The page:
Cool Tools 24:

A couple months back, the security team at a client reported that they used a scanner to generate a security report of their SSL-enabled portal, and the results included this little gem:

The SSL protocol encrypts data by using CBC mode with chained initialization vectors. This allows an attacker, which is has gotten access to an HTTPS session via man-in-the-middle (MITM) attacks or other means, to obtain plain text HTTP headers via a blockwise chosen-boundary attack (BCBA) in conjunction with Javascript code that uses the HTML5 WebSocket API, the Java URLConnection API, or the Silverlight WebClient API. This vulnerability is more commonly referred to as Browser Exploit Against SSL/TLS or “BEAST”.

I knew we were using SSL at the site, and because of that, we were infinitely more secure than our peers who weren’t using SSL. But, I never really focused on the fact that SSL is a complicated “beast”, and there are different grades of security. Enter Qualys SSL Labs’ Analysis Tool, which taught me more than I’d ever known about SSL certificates. It started by giving us a big fat “F”:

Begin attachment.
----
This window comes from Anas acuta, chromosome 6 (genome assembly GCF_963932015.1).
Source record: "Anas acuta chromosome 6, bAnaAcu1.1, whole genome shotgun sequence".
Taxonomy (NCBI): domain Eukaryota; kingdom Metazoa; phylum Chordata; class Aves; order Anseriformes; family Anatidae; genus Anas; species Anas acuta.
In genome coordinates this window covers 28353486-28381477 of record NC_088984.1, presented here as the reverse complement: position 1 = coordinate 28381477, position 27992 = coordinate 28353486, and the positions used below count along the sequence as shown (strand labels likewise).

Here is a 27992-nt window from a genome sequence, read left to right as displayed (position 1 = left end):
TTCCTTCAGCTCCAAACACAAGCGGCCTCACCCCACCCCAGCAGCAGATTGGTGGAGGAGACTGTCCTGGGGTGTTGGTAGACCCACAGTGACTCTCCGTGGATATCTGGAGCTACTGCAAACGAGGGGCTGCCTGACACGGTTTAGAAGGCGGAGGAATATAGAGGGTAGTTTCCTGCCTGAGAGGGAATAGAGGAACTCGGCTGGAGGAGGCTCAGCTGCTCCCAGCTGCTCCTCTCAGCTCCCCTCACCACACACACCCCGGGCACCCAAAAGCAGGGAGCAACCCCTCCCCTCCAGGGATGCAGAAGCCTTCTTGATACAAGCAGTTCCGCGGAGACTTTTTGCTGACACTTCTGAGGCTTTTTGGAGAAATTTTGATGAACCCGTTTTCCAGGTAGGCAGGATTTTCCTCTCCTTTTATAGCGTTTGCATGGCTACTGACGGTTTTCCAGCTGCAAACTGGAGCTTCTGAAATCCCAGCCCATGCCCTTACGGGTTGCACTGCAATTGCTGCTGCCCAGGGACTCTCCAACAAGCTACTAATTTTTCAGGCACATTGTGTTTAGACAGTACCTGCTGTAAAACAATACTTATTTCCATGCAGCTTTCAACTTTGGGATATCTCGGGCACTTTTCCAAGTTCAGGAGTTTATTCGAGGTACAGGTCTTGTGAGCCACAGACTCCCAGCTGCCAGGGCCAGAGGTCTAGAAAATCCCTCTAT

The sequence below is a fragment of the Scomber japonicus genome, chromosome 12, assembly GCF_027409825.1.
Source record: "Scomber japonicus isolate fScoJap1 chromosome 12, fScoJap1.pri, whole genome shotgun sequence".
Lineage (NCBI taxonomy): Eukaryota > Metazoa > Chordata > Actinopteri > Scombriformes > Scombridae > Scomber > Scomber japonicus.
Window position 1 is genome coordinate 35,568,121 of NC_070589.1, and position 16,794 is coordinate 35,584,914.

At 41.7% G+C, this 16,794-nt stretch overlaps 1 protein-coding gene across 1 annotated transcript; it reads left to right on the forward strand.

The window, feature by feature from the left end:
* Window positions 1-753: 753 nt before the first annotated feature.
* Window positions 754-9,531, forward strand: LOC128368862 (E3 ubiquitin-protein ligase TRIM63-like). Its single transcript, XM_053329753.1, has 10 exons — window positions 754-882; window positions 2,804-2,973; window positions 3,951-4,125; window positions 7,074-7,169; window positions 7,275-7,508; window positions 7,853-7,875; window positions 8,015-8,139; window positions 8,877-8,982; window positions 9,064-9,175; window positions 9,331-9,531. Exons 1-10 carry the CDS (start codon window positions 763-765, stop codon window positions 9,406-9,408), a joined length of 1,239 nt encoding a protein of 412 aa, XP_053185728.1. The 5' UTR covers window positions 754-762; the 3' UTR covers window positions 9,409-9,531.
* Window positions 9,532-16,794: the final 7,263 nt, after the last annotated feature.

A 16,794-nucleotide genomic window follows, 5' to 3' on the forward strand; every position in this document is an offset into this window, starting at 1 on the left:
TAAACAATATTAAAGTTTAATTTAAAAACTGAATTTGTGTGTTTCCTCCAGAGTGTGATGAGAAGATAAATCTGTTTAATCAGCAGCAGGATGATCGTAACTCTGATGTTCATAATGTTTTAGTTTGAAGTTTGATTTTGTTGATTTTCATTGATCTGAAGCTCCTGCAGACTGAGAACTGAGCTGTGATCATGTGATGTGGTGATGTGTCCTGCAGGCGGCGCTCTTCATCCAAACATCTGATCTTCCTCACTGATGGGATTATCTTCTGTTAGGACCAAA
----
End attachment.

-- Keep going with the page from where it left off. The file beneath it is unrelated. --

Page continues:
A full analysis of WHY we were getting an “F” is beyond the scope of this post, but if you’re using SSL, I definitely suggest you check out SSL Labs to see how secure you are. The links and recommendations by SSL Lab’s report are phenomenal and it didn’t take much time at all to resolve all of the discovered issues.

In our case, two major things were counting against us:
Certificate Chain
We didn’t have the complete certificate chain installed. Using SSL Shopper’s SSL Checker, we could see where the chain was broken. Because it was a Verisign certificate, the path led use to Verisign’s Certificate Checker. The below screen shot shows a GoDaddy certificate with the proper chain installed.

Weak Ciphers
Apparently not all SSL is created equally; there are different ciphers that can be used for encryption and transport. And because we were using the default BigIP configuration, we were supporting legacy ciphers that dated back to the IE6 days. By tweaking the Cipher configuration to exclude the less-secure ciphers, we were able to get that SSL Labs report back up to an “A” where it belongs…


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